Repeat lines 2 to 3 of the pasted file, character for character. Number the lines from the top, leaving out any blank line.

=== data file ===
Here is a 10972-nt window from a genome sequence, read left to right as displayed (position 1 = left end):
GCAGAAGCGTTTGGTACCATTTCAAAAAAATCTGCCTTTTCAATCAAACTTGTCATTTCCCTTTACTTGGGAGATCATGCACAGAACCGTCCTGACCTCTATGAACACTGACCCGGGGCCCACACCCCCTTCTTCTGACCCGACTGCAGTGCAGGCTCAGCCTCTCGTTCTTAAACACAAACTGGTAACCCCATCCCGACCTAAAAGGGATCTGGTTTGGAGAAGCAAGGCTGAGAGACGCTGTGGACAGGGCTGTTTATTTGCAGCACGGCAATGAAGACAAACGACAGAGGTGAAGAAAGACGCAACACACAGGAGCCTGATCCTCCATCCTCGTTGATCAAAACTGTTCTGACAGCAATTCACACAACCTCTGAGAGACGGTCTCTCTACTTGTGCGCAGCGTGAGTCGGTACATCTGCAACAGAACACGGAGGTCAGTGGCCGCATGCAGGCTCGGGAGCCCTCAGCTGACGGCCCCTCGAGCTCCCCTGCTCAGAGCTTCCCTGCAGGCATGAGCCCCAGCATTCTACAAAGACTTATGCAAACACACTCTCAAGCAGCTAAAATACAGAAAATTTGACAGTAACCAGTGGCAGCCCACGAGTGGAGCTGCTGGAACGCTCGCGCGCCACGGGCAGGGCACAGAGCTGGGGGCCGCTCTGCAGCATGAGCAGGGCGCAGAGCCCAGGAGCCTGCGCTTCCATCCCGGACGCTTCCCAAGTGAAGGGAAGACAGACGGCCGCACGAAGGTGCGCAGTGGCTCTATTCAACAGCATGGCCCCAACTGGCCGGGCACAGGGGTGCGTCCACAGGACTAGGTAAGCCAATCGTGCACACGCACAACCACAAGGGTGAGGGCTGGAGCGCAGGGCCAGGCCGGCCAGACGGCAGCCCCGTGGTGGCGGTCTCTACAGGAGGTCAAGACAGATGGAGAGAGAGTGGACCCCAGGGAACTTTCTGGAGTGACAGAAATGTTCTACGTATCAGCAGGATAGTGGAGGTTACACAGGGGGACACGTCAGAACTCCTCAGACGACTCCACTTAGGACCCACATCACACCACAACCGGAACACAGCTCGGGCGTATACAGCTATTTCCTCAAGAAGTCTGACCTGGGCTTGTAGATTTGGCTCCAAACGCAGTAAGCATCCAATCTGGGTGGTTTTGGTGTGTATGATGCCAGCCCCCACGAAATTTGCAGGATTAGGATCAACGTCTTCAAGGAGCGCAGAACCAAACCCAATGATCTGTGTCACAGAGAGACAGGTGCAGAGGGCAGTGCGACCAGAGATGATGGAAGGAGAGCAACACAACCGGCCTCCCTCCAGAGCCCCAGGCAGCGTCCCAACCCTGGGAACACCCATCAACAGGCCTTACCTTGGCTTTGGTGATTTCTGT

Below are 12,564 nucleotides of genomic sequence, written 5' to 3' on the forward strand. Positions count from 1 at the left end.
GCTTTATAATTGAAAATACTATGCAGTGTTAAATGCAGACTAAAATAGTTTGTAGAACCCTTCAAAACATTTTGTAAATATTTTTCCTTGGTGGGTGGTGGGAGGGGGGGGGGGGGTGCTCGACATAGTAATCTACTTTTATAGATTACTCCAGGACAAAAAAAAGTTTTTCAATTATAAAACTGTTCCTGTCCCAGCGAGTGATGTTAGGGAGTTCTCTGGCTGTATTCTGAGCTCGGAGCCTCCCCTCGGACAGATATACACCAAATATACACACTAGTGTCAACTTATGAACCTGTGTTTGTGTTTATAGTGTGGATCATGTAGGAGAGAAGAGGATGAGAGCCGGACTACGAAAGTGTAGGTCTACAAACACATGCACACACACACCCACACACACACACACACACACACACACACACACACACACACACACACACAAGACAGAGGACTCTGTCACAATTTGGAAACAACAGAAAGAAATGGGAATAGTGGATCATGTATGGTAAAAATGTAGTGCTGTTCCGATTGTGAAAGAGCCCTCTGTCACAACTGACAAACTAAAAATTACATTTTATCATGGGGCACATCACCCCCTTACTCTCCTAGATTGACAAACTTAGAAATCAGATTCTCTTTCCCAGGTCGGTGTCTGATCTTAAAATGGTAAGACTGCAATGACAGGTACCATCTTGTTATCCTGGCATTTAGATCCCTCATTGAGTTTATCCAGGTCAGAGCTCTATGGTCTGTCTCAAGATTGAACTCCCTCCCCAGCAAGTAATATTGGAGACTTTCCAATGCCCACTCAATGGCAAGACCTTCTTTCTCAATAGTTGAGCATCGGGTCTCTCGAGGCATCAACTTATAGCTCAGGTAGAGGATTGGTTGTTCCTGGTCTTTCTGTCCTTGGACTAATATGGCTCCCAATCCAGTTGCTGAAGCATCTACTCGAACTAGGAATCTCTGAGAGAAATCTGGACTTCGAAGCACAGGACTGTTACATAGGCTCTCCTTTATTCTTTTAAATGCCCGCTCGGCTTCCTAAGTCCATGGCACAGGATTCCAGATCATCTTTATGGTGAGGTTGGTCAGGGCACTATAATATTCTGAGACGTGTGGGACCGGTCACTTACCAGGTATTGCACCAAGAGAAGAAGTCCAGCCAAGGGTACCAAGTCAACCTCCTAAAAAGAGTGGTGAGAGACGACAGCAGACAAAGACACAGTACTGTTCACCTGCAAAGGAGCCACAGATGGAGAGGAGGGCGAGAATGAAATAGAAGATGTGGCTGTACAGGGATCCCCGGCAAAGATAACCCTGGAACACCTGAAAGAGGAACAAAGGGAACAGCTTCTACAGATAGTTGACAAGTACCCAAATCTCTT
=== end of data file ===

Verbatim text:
GCAGAAGCGTTTGGTACCATTTCAAAAAAATCTGCCTTTTCAATCAAACTTGTCATTTCCCTTTACTTGGGAGATCATGCACAGAACCGTCCTGACCTCTATGAACACTGACCCGGGGCCCACACCCCCTTCTTCTGACCCGACTGCAGTGCAGGCTCAGCCTCTCGTTCTTAAACACAAACTGGTAACCCCATCCCGACCTAAAAGGGATCTGGTTTGGAGAAGCAAGGCTGAGAGACGCTGTGGACAGGGCTGTTTATTTGCAGCACGGCAATGAAGACAAACGACAGAGGTGAAGAAAGACGCAACACACAGGAGCCTGATCCTCCATCCTCGTTGATCAAAACTGTTCTGACAGCAATTCACACAACCTCTGAGAGACGGTCTCTCTACTTGTGCGCAGCGTGAGTCGGTACATCTGCAACAGAACACGGAGGTCAGTGGCCGCATGCAGGCTCGGGAGCCCTCAGCTGACGGCCCCTCGAGCTCCCCTGCTCAGAGCTTCCCTGCAGGCATGAGCCCCAGCATTCTACAAAGACTTATGCAAACACACTCTCAAGCAGCTAAAATACAGAAAATTTGACAGTAACCAGTGGCAGCCCACGAGTGGAGCTGCTGGAACGCTCGCGCGCCACGGGCAGGGCACAGAGCTGGGGGCCGCTCTGCAGCATGAGCAGGGCGCAGAGCCCAGGAGCCTGCGCTTCCATCCCGGACGCTTCCCAAGTGAAGGGAAGACAGACGGCCGCACGAAGGTGCGCAGTGGCTCTATTCAACAGCATGGCCCCAACTGGCCGGGCACAGGGGTGCGTCCACAGGACTAGGTAAGCCAATCGTGCACACGCACAACCACAAGGGTGAGGGCTGGAGCGCAGGGCCAGGCCGGCCAGACGGCAGCCCCGTGGTGGCGGTCTCTACAGGAGGTCAAGACAGATGGAGAGAGAGTGGACCCCAGGGAACTTTCTGGAGTGACAGAAATGTTCTACGTATCAGCAGGATAGTGGAGGTTACACAGGGGGACACGTCAGAACTCCTCAGACGACTCCACTTAGGACCCACATCACACCACAACCGGAACACAGCTCGGGCGTATACAGCTATTTCCTCAAGAAGTCTGACCTGGGCTTGTAGATTTGGCTCCAAACGCAGTAAGCATCCAATCTGGGTGGTTTTGGTGTGTATGATGCCAGCCCCCACGAAATTTGCAGGATTAGGATCAACGTCTTCAAGGAGCGCAGAACCAAACCCAATGATCTGTGTCACAGAGAGACAGGTGCAGAGGGCAGTGCGACCAGAGATGATGGAAGGAGAGCAACACAACCGGCCTCCCTCCAGAGCCCCAGGCAGCGTCCCAACCCTGGGAACACCCATCAACAGGCCTTACCTTGGCTTTGGTGATTTCTGT

Below are 12,564 nucleotides of genomic sequence, written 5' to 3' on the forward strand. Positions count from 1 at the left end.